Bill Clinton was president. Cher topped the charts. The millennium loomed. And the Chicago Symphony Orchestra wanted a little help with audience research.

We began working with cultural organizations in 1999, starting in our hometown—first with the CSO and, eighteen months later, with the Art Institute of Chicago. Both of those projects turned into years-long relationships and led to engagements with other renowned museums and performing arts organizations around the country. Our research began to challenge longstanding assumptions and shine light on new possibilities.

In 2003, we started working with science museums, public media producers, and foundations that support the arts.

Then, in 2005, our founders—Cheryl Slover-Linett and Peter Linett—were joined by Chloe Chittick Patton, Sarah Lee, and other colleagues who helped grow Slover Linett into one of the leading cultural research consultancies in the U.S.

2005 also saw us move into our current offices in a converted factory building in Chicago’s Ravenswood Corridor. (Well, not entirely converted. There’s still a manual elevator straight out of a Bogart movie.)

The rest has been a story of learning with and from our clients – and with and from their audience, communities, and participants. Each year, it seems, we take on new and more complex research about how culture works, how participation is changing, and how experimentation can lead to relevance.

Years ago, we were bummed when one of our freelance data-entry workers told us he had to quit: his band was going on tour. That band? The Arcade Fire. That young man? Multi-instrumentalist and composer Richard Reed Parry.

Next door to our suite in the building on Ravenswood was the political office of Rod Blagogevich, then governor of Illinois. So we shouldn’t have been surprised one morning to find federal agents blocking the hallway and carting out his files. Wire fraud, attempted extortion, and conspiracy to solicit bribes? “That’s the Chicago way.”

We used to work in higher education as well as the cultural sector, helping universities like Harvard, Stanford, Columbia, and the University of Chicago understand their applicants, students, and alumni. That practice was acquired by Huron Consulting in 2013.

Over the years, our staff of researchers-by-day has included a circus performer, a classical pianist, a BMX bike-dancer, and a theater director. It still includes some people who might surprise you.

To me, research is a means to an end, not an end in itself. That’s why we don’t go into a project advocating a particular method in advance. We always try to better understand what an organization or funder is trying to accomplish through cultural engagement. Then we pick from the many tools in our toolkit:  frameworks, models, and methods from our various disciplines and backgrounds.”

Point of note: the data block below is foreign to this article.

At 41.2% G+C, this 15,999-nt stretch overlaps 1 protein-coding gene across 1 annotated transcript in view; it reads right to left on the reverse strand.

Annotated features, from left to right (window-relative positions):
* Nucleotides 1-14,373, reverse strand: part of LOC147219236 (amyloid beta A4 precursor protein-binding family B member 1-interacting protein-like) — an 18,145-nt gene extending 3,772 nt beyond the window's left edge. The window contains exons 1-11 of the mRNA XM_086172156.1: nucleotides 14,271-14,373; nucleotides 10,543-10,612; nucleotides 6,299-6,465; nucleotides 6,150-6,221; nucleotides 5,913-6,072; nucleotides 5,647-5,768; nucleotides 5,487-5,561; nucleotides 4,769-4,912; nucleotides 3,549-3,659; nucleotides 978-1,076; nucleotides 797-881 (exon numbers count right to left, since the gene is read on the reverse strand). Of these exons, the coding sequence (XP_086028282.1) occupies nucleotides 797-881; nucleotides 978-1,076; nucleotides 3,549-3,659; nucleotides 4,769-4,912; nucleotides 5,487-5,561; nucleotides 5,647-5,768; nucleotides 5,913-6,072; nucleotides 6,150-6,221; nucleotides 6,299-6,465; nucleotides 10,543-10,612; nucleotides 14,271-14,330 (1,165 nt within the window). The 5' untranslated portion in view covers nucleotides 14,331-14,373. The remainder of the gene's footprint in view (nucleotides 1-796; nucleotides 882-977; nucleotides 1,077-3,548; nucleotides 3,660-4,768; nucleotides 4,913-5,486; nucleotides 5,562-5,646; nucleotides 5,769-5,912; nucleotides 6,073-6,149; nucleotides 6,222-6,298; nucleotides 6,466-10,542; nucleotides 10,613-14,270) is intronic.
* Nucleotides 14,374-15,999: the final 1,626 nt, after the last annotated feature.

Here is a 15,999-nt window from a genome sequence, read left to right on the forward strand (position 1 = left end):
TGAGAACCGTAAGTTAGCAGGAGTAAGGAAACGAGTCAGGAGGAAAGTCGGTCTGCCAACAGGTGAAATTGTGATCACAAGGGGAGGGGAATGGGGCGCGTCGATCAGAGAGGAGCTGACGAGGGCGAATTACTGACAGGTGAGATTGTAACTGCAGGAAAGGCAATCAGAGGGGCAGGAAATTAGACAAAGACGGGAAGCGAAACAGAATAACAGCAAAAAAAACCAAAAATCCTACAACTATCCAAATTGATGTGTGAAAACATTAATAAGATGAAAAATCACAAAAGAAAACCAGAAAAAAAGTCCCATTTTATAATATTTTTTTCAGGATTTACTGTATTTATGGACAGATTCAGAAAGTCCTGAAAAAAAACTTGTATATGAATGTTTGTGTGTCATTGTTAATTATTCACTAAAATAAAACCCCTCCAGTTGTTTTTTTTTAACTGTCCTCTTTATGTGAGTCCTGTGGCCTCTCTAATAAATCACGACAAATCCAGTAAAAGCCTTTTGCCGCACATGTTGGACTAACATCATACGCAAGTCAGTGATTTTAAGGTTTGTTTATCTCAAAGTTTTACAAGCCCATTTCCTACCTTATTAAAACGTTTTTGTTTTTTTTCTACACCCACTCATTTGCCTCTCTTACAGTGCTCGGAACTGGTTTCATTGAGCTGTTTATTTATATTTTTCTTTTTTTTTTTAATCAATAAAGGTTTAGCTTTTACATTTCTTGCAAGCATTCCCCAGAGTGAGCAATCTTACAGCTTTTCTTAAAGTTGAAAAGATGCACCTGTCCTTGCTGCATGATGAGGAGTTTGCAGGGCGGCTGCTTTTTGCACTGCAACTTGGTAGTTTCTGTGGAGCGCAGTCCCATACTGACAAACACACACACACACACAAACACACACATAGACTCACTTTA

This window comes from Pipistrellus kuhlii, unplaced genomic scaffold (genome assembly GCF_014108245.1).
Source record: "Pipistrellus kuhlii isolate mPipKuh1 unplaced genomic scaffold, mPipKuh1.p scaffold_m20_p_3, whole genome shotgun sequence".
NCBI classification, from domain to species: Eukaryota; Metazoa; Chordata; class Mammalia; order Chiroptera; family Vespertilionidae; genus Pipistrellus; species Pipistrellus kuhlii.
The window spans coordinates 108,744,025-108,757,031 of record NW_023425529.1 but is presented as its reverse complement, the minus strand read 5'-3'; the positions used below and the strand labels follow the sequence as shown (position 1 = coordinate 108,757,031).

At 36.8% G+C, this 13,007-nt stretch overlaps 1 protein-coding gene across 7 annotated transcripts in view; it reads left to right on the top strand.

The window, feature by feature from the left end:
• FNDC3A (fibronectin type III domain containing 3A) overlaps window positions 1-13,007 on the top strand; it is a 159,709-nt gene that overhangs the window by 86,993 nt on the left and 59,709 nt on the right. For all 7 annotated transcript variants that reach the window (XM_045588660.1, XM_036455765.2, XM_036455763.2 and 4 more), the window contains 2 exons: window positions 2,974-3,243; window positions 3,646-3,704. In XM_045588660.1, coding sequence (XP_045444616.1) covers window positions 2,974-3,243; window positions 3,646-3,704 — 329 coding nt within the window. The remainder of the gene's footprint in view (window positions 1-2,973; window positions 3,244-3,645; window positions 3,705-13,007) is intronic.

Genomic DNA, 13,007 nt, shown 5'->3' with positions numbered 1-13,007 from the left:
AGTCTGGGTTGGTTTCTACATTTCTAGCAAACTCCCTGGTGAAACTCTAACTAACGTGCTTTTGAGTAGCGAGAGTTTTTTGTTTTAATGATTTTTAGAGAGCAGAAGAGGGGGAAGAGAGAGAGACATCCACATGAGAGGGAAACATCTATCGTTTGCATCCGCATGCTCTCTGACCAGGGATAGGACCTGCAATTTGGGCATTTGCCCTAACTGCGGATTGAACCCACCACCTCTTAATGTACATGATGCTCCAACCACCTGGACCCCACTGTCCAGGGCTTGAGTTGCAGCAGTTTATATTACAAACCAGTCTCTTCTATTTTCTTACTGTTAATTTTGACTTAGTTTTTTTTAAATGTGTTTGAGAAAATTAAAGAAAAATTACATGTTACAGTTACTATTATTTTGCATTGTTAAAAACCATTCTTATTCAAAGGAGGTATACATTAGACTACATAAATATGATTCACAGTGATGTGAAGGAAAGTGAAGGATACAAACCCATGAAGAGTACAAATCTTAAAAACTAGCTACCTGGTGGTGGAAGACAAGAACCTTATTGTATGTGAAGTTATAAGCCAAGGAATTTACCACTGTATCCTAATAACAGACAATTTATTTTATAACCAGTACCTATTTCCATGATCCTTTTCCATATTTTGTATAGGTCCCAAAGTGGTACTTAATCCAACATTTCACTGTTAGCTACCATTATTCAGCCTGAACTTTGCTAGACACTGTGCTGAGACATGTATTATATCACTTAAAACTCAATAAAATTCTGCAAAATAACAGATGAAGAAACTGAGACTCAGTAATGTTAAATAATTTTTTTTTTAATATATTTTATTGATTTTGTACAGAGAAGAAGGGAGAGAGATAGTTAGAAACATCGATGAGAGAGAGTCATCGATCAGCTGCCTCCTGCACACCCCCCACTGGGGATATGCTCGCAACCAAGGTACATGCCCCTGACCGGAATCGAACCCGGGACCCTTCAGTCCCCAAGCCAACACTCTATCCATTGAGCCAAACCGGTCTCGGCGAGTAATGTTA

Tanya Treptow, PhD

Vice President & Co-director of Research

Latest Tweets

A new report from @LaPlacaCohen and @SloverLinett sheds light on the major racial disparities of cultural audiences and the urgent need to be more responsive to its various communities, particularly during this time of crisis. http://ow.ly/aU7150Av3zi

“There’s a difference between proscenium performance and community action.”

I'm very grateful to have listened in on a conversation with @bamuthi, @KenCenPrez, and myriad artists and partners about this system of Social Impact just announced at @kencen. Details below: https://twitter.com/kencen/status/1281277745134256128

Twitter feed video.“There’s a difference between proscenium performance and community action.” 
 
I'm very grateful to have listened in on a conversation with @bamuthi, @KenCenPrez, and myriad artists and partners about this system of Social Impact just announced at @kencen. Details below: https://t.co/rONzLxYgyG
The Kennedy Center@kencen

"If racism is structural, then anti-racism also must be structural."—@bamuthi

Today, we announce a system of Social Impact that we commit to growing as your nation's cultural center.

Learn more about our eight areas of work ➡ http://bit.ly/KCSocialImpact

"Culture & Community in a Time of Crisis: A Special Edition of Culture Track" is a new study that aims to shed light on how arts and culture organizations can address the hopes, fears, and needs of Americans during and following the COVID-19 pandemic.

@steamworkgroup @LaPlacaCohen Happy to report that *now* the email requirement has been removed; thank you for your feedback and patience!

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